HARRISBURG -- The term of the state's Office of Open Records director expired last month, and Gov. Tom Corbett has not yet indicated whether he will reappoint Terry Mutchler, despite bipartisan calls for her to remain as the state's top open-government official.
Asked about Ms. Mutchler's appointment, Mr. Corbett said, "I'm not even anywhere near making a decision on that at this point."
Ms. Mutchler, an attorney and former journalist, said she had not heard from administration officials, despite statements from Republican and Democratic senators that they would like to see her continue in that role.
"Terry Mutchler has turned the Office of Open Records into one of the most respected agencies of its type in the nation," said a statement from Republican Senate Majority Leader Dominic Pileggi, who championed the creation of the state's 2008 Right to Know Law.
"When we enacted the new Open Records Law in 2008, I knew that the first executive director would be critical to determining its success or failure. I'm very pleased that the law has become an overwhelming success, due in large part to Terry's dedicated leadership. Filling the position of executive director requires a person with unimpeachable integrity, unwavering fairness, and a strong work ethic -- all qualities which Terry possesses."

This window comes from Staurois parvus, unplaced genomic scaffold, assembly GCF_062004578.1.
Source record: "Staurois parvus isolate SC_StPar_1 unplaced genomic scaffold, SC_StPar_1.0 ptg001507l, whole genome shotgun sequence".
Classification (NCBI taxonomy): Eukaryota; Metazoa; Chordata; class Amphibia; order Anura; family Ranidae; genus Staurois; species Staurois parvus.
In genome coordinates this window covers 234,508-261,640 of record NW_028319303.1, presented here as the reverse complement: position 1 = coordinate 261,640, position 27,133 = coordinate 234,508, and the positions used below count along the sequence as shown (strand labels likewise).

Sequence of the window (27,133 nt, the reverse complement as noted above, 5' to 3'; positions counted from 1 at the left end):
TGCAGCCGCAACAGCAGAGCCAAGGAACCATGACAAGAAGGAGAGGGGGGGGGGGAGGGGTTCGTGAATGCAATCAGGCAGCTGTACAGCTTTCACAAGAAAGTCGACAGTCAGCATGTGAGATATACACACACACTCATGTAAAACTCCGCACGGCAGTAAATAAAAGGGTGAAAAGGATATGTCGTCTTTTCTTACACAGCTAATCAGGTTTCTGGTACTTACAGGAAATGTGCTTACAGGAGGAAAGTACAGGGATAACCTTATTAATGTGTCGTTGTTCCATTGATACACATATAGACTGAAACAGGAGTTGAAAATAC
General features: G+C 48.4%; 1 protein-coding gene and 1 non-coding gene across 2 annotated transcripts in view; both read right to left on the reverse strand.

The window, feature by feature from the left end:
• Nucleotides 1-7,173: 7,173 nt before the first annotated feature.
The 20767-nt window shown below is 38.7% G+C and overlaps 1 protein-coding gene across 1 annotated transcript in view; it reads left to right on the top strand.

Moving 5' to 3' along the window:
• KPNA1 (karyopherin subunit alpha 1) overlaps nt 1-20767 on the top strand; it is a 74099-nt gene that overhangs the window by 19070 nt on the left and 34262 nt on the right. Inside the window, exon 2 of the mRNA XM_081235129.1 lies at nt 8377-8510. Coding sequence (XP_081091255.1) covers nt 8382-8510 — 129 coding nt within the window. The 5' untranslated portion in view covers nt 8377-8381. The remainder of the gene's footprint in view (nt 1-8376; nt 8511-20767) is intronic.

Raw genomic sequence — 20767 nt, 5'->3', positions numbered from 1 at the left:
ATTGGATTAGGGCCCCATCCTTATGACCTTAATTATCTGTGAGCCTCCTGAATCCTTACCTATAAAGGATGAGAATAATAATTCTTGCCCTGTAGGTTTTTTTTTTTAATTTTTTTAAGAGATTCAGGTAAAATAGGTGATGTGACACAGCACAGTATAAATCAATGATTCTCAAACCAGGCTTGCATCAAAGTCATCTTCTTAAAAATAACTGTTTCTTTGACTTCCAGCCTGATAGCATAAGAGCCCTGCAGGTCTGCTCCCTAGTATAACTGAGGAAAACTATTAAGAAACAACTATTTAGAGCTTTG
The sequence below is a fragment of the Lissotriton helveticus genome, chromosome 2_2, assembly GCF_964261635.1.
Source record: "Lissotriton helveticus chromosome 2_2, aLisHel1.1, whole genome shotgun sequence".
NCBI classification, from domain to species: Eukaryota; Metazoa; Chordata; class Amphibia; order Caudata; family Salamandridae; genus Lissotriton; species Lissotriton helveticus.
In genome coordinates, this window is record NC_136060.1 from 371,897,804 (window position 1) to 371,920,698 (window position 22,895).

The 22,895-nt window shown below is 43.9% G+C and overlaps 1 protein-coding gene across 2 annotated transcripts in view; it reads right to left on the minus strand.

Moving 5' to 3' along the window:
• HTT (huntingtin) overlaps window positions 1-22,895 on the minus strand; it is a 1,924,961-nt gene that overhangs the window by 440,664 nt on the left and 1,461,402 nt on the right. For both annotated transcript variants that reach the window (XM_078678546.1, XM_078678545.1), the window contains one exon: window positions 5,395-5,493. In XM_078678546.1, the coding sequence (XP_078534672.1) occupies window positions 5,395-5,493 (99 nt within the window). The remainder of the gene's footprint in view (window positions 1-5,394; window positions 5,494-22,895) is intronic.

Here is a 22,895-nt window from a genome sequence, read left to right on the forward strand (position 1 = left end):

Similarly, Sen. John Blake, D-Lackawanna, issued a statement of support for Ms. Mutchler.
"She demonstrated capable leadership and I have been impressed with her as the workload of the new office has grown over the years. I have every confidence in her abilities and I believe that she deserves every consideration to continue to lead the mission of the Office of Open Records."
Bipartisan calls of support for a gubernatorial appointee are fairly unusual; in the past week, calls for Ms. Mutchler's reappointment have continued from House members, other Republican and Democratic Senators, and the state's Democratic Auditor General, Eugene DePasquale.
A quasi-judicial agency, the Office of Open Records enforces and oversees the state's Right to Know Law. If an agency denies a records request from an individual, that person can appeal to the office. In 2013, individuals, prison inmates, businesses, members of the media and others filed 2,478 appeals with the office. The office also conducts training sessions about the Right to Know Law.
Kate Giammarise: firstname.lastname@example.org, 717-787-4254 or on Twitter @KateGiammarise.